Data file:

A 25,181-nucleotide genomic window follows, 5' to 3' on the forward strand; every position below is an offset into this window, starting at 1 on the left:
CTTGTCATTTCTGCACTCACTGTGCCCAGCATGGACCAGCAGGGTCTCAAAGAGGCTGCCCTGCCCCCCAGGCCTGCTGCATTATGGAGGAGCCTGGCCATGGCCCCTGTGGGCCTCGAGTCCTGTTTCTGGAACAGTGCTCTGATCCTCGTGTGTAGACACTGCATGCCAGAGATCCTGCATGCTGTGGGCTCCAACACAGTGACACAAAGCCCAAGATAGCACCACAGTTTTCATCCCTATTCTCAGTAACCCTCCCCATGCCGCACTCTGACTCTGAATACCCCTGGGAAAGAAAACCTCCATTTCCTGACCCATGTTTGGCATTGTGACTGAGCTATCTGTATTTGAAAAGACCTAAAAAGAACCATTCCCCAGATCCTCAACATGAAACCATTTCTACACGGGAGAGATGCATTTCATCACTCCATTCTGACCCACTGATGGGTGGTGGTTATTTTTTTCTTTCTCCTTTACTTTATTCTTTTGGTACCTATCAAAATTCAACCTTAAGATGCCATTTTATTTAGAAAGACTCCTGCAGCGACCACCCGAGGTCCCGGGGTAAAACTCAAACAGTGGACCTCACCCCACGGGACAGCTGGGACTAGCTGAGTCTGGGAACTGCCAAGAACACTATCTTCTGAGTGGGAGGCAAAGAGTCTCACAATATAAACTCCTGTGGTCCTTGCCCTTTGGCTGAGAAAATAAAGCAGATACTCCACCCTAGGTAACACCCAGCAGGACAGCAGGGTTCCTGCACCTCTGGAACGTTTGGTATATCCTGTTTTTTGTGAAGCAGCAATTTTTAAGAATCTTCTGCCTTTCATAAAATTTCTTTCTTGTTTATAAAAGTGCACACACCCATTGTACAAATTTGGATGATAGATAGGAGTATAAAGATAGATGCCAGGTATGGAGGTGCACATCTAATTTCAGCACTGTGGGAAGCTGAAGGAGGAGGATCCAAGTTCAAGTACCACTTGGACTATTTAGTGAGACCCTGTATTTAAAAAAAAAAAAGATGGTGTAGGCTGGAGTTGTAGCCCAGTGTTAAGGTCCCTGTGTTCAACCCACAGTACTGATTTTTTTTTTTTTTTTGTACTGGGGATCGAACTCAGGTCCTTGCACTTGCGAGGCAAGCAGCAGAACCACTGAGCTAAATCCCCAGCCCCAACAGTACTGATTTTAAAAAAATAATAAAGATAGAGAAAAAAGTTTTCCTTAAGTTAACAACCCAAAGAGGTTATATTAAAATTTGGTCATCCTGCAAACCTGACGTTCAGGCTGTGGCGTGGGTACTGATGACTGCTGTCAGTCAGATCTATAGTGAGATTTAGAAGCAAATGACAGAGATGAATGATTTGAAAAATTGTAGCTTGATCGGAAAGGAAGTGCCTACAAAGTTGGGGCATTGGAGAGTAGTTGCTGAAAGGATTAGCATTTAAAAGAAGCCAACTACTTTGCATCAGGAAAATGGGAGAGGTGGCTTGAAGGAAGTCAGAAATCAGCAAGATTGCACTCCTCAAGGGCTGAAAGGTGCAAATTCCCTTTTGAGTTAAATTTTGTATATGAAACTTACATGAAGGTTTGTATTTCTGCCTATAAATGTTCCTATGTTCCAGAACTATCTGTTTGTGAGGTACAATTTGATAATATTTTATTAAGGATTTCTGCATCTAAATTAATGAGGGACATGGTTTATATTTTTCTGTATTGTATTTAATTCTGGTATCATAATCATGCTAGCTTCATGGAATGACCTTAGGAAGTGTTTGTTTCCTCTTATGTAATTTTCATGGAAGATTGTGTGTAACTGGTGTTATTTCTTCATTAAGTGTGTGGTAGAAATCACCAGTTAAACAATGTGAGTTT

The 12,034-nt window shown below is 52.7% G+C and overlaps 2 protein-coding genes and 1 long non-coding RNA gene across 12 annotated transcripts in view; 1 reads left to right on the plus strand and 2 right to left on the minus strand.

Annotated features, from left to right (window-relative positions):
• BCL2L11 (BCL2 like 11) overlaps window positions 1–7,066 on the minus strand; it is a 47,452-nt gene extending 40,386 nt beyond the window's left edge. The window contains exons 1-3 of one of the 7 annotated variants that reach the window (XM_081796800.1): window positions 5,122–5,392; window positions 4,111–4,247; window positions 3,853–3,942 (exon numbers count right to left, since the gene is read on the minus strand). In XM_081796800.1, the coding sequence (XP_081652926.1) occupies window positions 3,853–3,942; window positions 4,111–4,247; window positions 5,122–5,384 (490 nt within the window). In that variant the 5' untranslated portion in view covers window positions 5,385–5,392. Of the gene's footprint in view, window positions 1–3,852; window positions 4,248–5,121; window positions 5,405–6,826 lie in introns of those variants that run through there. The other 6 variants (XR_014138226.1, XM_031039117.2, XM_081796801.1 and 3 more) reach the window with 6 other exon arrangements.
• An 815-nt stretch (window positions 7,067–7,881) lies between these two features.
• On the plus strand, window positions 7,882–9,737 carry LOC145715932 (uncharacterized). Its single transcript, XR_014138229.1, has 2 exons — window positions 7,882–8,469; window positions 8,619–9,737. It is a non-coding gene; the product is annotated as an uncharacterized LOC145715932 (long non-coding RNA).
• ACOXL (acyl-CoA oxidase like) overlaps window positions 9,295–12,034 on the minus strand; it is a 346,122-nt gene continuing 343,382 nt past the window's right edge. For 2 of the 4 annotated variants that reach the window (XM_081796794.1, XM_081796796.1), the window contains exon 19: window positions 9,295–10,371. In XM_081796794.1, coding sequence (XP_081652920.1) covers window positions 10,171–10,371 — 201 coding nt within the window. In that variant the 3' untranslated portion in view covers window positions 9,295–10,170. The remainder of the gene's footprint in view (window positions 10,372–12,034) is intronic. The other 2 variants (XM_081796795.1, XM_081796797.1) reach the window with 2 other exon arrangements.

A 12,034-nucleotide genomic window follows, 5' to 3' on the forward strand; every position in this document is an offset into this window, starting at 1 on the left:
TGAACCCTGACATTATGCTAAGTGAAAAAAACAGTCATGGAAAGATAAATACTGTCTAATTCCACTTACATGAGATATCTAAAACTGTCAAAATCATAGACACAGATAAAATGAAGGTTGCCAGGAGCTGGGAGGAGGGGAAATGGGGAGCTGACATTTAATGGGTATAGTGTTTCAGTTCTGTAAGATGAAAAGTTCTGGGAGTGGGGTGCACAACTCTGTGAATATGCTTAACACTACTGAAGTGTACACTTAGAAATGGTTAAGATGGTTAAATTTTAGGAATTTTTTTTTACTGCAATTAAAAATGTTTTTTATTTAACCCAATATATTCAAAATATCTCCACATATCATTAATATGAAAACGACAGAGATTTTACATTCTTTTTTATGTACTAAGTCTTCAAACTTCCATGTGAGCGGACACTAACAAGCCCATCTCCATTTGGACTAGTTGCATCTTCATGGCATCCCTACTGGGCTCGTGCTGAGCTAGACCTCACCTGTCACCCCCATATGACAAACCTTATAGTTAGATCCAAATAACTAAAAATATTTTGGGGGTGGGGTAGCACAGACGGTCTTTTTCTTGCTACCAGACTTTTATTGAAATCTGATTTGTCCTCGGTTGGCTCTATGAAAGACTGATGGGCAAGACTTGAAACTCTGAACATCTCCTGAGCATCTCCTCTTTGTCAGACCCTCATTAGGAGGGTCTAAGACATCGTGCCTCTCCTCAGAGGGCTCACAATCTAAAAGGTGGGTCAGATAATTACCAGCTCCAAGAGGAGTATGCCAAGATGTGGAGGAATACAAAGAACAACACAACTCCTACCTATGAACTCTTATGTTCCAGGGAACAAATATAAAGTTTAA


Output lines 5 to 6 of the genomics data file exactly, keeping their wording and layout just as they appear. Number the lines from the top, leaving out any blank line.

• BCL2L11 (BCL2 like 11) overlaps window positions 1–7,066 on the minus strand; it is a 47,452-nt gene extending 40,386 nt beyond the window's left edge. The window contains exons 1-3 of one of the 7 annotated variants that reach the window (XM_081796800.1): window positions 5,122–5,392; window positions 4,111–4,247; window positions 3,853–3,942 (exon numbers count right to left, since the gene is read on the minus strand). In XM_081796800.1, the coding sequence (XP_081652926.1) occupies window positions 3,853–3,942; window positions 4,111–4,247; window positions 5,122–5,384 (490 nt within the window). In that variant the 5' untranslated portion in view covers window positions 5,385–5,392. Of the gene's footprint in view, window positions 1–3,852; window positions 4,248–5,121; window positions 5,405–6,826 lie in introns of those variants that run through there. The other 6 variants (XR_014138226.1, XM_031039117.2, XM_081796801.1 and 3 more) reach the window with 6 other exon arrangements.
• An 815-nt stretch (window positions 7,067–7,881) lies between these two features.